Gavilan
not rated yet Jan 11, 2014
What is the throughput efficiency from power plant fuel source to propulsion?

How does this compare to a constant output ICE /electric Hybrid?

If the energy source is electricity from a coal fired or nuclear plant how can the process be considered "green?"
antialias_physorg
5 / 5 (2) Jan 11, 2014
I wonder what kind of Teslas they are talking inside the bu while charging. Pacemakers may go nuts.

None at all as the field does not extend beyond the coils. It's like induction cooking ranges. Whether it's harmful to your pacemaker (or your smartphone) is alos a matter of frequency.

If the energy source is electricity from a coal fired or nuclear plant how can the process be considered "green?"

It can be considered green as it does not produce any emissions/waste at the place you're using the energy - which gives you the option to have it fed by green power plants (something other types of vehicles do not give you)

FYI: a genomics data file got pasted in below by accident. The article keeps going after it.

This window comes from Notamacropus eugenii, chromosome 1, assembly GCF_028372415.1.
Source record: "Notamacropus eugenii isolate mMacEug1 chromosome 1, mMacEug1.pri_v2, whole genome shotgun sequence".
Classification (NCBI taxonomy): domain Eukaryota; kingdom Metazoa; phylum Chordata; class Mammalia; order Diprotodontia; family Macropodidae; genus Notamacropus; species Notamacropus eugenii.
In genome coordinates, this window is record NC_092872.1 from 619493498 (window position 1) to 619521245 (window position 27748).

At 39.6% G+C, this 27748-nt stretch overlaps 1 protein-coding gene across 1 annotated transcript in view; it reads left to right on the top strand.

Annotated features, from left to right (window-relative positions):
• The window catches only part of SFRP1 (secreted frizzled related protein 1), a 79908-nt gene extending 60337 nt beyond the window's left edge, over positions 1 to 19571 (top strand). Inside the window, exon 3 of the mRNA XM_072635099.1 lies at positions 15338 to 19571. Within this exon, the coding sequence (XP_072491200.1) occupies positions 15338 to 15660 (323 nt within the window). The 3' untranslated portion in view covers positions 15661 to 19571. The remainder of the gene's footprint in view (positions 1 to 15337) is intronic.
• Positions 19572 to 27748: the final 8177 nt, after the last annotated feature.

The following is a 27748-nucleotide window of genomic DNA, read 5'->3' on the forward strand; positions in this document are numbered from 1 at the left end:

The point being: If you don't have systems that cannot make use of 'green' energy then switching over makes sense. So you have to install stuff that makes it possible for such a demand to exist and stop to bitch and moan about current sources of energy. .
italba
not rated yet Jan 11, 2014
There are thousands of trolleybuses out there and they don't seems to need such a big maintenance. And, in this case, contacts doesn't need to be mantained while running, they can be much simpler. The charging station are planned at the start and end point of the route, easy to survey. Any way I wonder who would be so stupid to try vandalize two live high tension electrical wires some 5 meters high.